The year was 1988. I boarded a plane in New York bound for Seattle. I was going to climb my first real mountain, the kind that needed headlamps and dehydrated food pouches, crampons and gaiters. Mount Rainier, at 14, 410 feet is the fifth highest peak in the United States and I was on my way to the top.
Being a novice climber, a one-day school of mountaineering was mandatory. I learned how to conserve oxygen at high altitudes and effectively use crampons, metal spikes strapped to the bottom of boots to insure secure trekking on ice.
Is there such a thing as a secure trek on ice?
We simulated rope travel. After leaving base camp at 10,000 feet we would make our ascent harnessed together in groups of four. Climbers die every year by falling to their death or landing in a crevasse. An ice-ax arrest was paramount before attempting the climb.
If one of the climbers you were roped to were to tumble down the mountainside they needed to call for an arrest to alert the other three climbers they were falling. Chances are the falling climber would take you along with them.
Once a fall was established, by either a cry for help or by your body sliding down the mountain, the ice axe was to be plunged into the snow taking care to avoid any of your vital organs or limbs. The ice ax arrest is a highly technical and physically acrobatic maneuver that I prayed I would not need on the mountain.
After a crash course in mountaineering our ascent began at dawn the next morning. The trek started easy enough. Rolling green hills and lush meadows covered the lower mountain slopes in late August. The sun soon gave way to a soft morning drizzle, common in the Northwest.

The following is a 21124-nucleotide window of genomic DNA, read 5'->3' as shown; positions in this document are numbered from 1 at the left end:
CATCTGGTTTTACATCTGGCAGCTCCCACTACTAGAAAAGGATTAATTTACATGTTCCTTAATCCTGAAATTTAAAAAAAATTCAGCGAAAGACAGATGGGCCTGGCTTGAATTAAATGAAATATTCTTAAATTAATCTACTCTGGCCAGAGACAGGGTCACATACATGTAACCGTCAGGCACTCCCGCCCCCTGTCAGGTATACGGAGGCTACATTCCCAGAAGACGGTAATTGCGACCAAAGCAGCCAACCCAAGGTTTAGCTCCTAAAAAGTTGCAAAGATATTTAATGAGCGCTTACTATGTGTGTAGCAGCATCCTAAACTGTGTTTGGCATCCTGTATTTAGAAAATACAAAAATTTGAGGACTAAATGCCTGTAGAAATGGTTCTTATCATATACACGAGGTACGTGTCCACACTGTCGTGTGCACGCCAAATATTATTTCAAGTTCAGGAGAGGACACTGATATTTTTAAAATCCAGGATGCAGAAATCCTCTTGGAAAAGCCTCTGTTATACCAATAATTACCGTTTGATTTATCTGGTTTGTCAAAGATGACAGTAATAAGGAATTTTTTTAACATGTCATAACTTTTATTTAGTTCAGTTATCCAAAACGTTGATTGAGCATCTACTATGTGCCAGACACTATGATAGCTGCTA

As we reached higher altitudes the wind picked up speed. A once innocent drizzle began to rage to a blinding snow. The climb was no longer rolling but steep. The overnight gear and protective layers weighed heavy on my back. I kept thinking how would I ever get off the mountain? There seemed to be no strategy for manuevering the treacherous trek back down.
My mind raced eons ahead of my body. Although we were climbing up I could not figure any way back down. Was anyone as panicked as me? I had no way to know. The climbers ahead were blurs in the snow.
When it seemed that every nerve bundle in my body was ready to unravel, a deep stillness descended. There was a voice. Whether it was inside of me or somewhere outside is hard to tell but it said, “Follow the step in front of you. That is all you need to do. Just take one step.”
That much I could do. I could take one step.
I did not realize it at the time but it was the first time a mountain ever spoke to me.
excerpt from the forthcoming A Feminine Path to Enlightenment...and so the book opens